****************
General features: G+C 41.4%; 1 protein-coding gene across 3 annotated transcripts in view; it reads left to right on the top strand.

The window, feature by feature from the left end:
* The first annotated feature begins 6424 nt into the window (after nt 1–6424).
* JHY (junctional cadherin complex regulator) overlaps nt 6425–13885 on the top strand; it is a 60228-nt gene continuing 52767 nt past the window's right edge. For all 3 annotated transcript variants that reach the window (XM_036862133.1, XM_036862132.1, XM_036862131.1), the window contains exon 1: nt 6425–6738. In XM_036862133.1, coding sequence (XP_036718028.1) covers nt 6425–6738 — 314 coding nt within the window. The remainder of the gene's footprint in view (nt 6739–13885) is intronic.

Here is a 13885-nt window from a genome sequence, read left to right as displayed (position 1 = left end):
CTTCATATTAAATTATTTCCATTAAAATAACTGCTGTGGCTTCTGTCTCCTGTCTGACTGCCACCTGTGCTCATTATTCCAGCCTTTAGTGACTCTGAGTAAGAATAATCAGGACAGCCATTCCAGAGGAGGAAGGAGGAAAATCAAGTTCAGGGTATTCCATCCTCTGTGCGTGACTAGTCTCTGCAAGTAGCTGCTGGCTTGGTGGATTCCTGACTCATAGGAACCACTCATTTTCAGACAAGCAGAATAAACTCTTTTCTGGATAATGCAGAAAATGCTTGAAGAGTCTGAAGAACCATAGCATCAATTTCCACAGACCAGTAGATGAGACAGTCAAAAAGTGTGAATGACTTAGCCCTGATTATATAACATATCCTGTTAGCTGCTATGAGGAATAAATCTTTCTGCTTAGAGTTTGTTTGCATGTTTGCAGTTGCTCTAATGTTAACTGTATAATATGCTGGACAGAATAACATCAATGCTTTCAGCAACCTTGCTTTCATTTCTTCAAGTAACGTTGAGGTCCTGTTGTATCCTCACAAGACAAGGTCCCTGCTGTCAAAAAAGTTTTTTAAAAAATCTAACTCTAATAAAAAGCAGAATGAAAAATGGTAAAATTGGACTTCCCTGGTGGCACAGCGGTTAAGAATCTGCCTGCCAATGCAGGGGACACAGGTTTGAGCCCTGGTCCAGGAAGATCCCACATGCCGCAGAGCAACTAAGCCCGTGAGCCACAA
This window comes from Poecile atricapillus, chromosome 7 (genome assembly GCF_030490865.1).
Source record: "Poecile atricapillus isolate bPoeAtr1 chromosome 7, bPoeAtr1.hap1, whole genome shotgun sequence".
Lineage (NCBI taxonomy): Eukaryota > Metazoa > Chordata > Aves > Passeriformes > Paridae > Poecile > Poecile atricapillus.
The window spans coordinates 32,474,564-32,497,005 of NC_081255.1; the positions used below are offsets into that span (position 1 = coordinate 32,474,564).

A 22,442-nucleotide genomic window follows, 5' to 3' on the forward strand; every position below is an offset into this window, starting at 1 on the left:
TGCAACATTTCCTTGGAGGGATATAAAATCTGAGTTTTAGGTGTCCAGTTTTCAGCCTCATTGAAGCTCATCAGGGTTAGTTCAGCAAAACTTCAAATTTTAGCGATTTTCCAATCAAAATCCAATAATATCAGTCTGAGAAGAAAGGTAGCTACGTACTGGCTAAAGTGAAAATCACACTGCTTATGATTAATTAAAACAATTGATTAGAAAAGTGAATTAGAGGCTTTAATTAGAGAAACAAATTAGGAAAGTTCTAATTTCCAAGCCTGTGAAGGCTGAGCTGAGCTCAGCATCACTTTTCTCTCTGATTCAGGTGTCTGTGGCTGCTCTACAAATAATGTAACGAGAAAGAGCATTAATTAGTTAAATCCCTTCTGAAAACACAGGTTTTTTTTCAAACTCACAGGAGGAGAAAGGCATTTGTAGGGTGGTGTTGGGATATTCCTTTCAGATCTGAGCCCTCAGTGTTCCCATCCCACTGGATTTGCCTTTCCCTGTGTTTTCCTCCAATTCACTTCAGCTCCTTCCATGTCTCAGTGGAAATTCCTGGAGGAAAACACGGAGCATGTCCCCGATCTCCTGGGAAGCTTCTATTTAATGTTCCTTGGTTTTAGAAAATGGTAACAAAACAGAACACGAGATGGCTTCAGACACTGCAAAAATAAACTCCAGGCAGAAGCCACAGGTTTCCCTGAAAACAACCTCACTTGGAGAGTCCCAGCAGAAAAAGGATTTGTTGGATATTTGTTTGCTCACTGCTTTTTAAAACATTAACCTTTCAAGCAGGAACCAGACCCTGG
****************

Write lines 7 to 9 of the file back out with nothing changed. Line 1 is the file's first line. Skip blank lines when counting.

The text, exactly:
This window comes from Poecile atricapillus, chromosome 7 (genome assembly GCF_030490865.1).
Source record: "Poecile atricapillus isolate bPoeAtr1 chromosome 7, bPoeAtr1.hap1, whole genome shotgun sequence".
Lineage (NCBI taxonomy): Eukaryota > Metazoa > Chordata > Aves > Passeriformes > Paridae > Poecile > Poecile atricapillus.